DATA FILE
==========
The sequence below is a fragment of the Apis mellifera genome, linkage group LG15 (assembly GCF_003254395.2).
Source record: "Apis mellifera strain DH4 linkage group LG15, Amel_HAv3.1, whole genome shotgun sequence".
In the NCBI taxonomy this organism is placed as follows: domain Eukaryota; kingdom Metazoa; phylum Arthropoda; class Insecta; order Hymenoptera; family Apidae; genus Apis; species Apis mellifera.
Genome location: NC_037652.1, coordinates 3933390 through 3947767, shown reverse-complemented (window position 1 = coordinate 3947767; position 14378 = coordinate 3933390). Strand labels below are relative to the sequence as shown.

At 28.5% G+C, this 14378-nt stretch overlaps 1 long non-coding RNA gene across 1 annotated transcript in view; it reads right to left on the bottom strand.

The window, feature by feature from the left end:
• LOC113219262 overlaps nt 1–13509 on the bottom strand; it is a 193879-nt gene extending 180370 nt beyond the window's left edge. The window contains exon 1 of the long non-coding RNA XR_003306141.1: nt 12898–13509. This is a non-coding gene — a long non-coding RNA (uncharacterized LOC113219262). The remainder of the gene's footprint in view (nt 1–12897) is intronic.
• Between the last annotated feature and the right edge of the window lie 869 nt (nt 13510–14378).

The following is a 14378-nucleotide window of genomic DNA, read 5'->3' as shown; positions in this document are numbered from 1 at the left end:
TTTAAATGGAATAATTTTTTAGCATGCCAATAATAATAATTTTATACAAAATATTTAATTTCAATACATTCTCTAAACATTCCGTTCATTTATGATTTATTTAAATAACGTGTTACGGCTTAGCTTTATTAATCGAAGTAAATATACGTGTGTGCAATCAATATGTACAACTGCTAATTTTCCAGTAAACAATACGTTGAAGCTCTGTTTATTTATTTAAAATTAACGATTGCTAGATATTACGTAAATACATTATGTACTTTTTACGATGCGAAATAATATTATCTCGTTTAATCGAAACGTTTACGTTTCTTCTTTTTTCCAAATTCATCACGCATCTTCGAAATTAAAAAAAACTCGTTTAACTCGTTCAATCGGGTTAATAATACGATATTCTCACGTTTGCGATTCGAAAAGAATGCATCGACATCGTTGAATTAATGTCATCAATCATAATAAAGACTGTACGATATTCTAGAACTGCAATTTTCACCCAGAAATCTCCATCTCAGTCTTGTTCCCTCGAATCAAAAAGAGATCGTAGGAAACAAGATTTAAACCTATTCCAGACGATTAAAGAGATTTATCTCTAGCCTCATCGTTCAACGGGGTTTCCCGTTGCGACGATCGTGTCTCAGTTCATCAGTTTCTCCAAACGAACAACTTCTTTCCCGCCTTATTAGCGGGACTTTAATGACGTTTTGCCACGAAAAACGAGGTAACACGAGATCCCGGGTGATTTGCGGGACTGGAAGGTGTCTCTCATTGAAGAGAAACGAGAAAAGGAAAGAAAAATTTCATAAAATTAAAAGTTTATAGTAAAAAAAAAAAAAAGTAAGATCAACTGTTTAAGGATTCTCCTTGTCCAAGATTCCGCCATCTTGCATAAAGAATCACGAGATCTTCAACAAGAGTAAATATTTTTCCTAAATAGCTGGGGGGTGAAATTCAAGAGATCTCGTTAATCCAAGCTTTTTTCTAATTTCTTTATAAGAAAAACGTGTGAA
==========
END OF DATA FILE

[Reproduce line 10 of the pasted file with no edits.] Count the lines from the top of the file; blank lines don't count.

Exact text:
TTTAAATGGAATAATTTTTTAGCATGCCAATAATAATAATTTTATACAAAATATTTAATTTCAATACATTCTCTAAACATTCCGTTCATTTATGATTTATTTAAATAACGTGTTACGGCTTAGCTTTATTAATCGAAGTAAATATACGTGTGTGCAATCAATATGTACAACTGCTAATTTTCCAGTAAACAATACGTTGAAGCTCTGTTTATTTATTTAAAATTAACGATTGCTAGATATTACGTAAATACATTATGTACTTTTTACGATGCGAAATAATATTATCTCGTTTAATCGAAACGTTTACGTTTCTTCTTTTTTCCAAATTCATCACGCATCTTCGAAATTAAAAAAAACTCGTTTAACTCGTTCAATCGGGTTAATAATACGATATTCTCACGTTTGCGATTCGAAAAGAATGCATCGACATCGTTGAATTAATGTCATCAATCATAATAAAGACTGTACGATATTCTAGAACTGCAATTTTCACCCAGAAATCTCCATCTCAGTCTTGTTCCCTCGAATCAAAAAGAGATCGTAGGAAACAAGATTTAAACCTATTCCAGACGATTAAAGAGATTTATCTCTAGCCTCATCGTTCAACGGGGTTTCCCGTTGCGACGATCGTGTCTCAGTTCATCAGTTTCTCCAAACGAACAACTTCTTTCCCGCCTTATTAGCGGGACTTTAATGACGTTTTGCCACGAAAAACGAGGTAACACGAGATCCCGGGTGATTTGCGGGACTGGAAGGTGTCTCTCATTGAAGAGAAACGAGAAAAGGAAAGAAAAATTTCATAAAATTAAAAGTTTATAGTAAAAAAAAAAAAAAGTAAGATCAACTGTTTAAGGATTCTCCTTGTCCAAGATTCCGCCATCTTGCATAAAGAATCACGAGATCTTCAACAAGAGTAAATATTTTTCCTAAATAGCTGGGGGGTGAAATTCAAGAGATCTCGTTAATCCAAGCTTTTTTCTAATTTCTTTATAAGAAAAACGTGTGAA